17. We are not what we think of our selves and others are not what we think about them. Our unconscious works without our control. Good addition to Thinking, Fast and Slow by Daniel Kahneman and to Influence by Robert Cialdini. So we could have slow thinking, fast thinking, and unconscious thinking. From the practical side there are lot of referrals to experiments to show how our unconscious mind, external conditions and many other things may influence our decisions, our predictions, our views of ot [...]

    18. Audible. (Recommended by Matt Wallaert) Interesting material, albeit a slow start and somewhat dry. The idea that a significant chunk of who we are that is largely hidden from us is pretty compelling. Most interesting to me were the chapters about unconscious prejudice and implicit, 'gut feeling' decision making. The premise of the adaptive unconscious provokes plenty interesting of questions, e.g How do I uncover these hidden pieces of my personality? If much of my prejudice is unconscious, how [...]

    19. a very general introduction to neuropsychology and different schools of behavioral mechanisms. The authors' study is very briefly mentioned between the top 20 psychology and neuropsychology studies. If you are familiar with those, this book offers nothing new.Well referenced and a fun read overall

    20. Good Soc Psych related reading, with lots of excellent citations to peruse, but not as broad in focus as I was hoping for a Soc Psych text supplement.

    21. I liked this book a lot (which makes the 3 star ratting seem odd, even to myself). The central message in brief is; 1: although we commonly identify with our explicit (conscious) mental processes, implicit mettle processes (what the author terms the adaptive unconscious) play a much more central role in our daily functioning. 2: our explicit mental processes play much less of a causal role in our behavior than we commonly believe 3: the adaptive unconscious bares little resemblance to the uncons [...]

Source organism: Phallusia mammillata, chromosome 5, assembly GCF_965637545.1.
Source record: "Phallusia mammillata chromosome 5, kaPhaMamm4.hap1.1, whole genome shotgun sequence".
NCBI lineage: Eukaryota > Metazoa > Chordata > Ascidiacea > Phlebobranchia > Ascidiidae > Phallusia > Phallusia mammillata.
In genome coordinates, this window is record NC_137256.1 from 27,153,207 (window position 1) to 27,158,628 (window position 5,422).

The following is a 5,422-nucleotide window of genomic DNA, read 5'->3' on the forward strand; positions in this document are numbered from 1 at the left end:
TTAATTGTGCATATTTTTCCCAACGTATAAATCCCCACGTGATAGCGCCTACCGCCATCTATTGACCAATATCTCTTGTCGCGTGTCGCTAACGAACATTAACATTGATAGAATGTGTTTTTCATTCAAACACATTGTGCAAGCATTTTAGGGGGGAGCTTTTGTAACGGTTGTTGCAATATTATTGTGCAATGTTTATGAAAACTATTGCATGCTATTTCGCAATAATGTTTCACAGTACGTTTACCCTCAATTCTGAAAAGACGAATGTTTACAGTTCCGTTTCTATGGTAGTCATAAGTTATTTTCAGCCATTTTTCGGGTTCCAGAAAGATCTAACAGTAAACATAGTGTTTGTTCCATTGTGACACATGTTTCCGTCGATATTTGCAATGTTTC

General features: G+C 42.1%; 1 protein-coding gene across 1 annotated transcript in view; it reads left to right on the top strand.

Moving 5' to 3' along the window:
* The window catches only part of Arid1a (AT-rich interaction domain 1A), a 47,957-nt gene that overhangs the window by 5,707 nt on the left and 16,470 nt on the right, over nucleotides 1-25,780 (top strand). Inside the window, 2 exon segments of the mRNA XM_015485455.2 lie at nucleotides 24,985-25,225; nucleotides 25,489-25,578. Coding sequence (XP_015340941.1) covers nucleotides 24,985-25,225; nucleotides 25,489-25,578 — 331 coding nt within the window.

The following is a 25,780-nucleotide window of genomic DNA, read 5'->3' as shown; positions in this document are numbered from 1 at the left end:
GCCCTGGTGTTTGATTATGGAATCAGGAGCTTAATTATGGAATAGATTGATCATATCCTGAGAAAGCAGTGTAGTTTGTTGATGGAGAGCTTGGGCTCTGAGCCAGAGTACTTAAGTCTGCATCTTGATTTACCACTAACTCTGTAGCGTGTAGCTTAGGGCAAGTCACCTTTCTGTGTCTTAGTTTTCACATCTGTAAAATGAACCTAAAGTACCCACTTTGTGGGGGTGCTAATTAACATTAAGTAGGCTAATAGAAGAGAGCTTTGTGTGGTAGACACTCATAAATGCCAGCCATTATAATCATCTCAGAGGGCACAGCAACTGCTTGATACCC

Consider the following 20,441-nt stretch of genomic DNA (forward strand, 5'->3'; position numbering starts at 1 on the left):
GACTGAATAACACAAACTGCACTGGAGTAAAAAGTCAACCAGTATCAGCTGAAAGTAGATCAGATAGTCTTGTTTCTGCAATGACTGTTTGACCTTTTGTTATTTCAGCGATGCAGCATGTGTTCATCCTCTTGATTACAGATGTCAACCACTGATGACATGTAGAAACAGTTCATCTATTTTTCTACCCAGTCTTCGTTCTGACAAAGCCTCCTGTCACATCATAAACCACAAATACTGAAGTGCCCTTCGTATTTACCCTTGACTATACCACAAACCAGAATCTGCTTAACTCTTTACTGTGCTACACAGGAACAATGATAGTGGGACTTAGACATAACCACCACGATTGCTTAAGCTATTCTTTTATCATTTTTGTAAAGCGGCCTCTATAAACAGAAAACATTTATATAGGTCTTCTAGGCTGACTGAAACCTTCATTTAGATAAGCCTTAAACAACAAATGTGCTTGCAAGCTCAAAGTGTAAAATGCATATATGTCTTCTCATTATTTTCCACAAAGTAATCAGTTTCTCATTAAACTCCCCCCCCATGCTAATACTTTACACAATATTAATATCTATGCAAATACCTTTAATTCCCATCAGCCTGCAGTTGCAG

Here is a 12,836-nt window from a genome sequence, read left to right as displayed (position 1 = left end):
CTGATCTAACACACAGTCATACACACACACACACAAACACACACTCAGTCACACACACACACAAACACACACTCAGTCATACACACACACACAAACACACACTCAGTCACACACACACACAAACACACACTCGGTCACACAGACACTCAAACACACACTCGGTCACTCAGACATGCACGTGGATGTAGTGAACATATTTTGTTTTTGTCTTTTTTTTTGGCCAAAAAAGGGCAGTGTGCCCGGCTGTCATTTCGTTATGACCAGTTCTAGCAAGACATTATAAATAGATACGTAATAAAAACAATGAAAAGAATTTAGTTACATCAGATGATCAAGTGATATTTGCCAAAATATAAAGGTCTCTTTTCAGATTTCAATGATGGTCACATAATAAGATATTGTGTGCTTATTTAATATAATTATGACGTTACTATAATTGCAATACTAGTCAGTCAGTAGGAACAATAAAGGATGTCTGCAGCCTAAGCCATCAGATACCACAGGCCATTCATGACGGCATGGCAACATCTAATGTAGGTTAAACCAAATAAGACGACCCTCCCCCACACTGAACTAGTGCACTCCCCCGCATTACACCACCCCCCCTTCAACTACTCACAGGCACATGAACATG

22. How can I tell what I think 'till I see what I say?Small changes in behavior can lead to small changes in 1's self-concept, however, & small changes in 1's self-concept can make the next behavior change easier. People whose conscious goals matched their nonconscious goals were happier than people who showed a mismatch between their conscious & nonconscious goals. Because rumination & thought suppression are replaced by a coherent story that requires no further elaboration, it is a go [...]

    23. Fans of Stumbling on Happiness will probably like this book. There are a lot of wtf moments and you will walk away from this book with a new perspective of yourself and the choices you make. I bought this book hoping that it could help me with some tough "What should I do with my life?" type decisions. Three big ideas I took away from the book were: 1. The Peace of Mind Criterion(the idea that one purpose of a coherent self narrative is to reduce thoughts about oneself throughout a day)2. Non An [...]

    24. I couldn't decide if "Strangers to Ourselves" earned 3 or 4 stars. The author conducted and here presents some fascinating research on how ignorant individuals are of why they do what they do and how they err when predicting and interpreting their emotions. That said, not all of Wilson's conclusions make sense, his stance as an evolutionist biased some of his interpretation (leading to some "of courses" there aren't "of courses"), and he seems to contradict himself in his discussion of which has [...]

    25. While Wilson deftly weaves examples from real life, literature, and psychological research to show how much the adaptive unconscious controls our thoughts and actions, he only hints at ways we might become conscious of our unconscious. A social psychologist, he sees great value in both the way we see ourselves and the way others see us. In fact, he argues, our friends and family may know more about what we want than we do. If you think that sounds scary, just wait until you read his chapter on u [...]

    26. an amazing read-- albeit difficult to describe [In a nutshell, the book discusses the brain's parallel structure: the conscious focus and everything else, dubbed "adaptive unconscious" and how to two interact to create 'self.'] His discussion is wonderfully illustrated with fascinating experiments (great footnotes and reference list as well). Although there isn't a single mention of Buddhist precepts on self-observation-- this book provides a firm basis in brain science regarding the importance [...]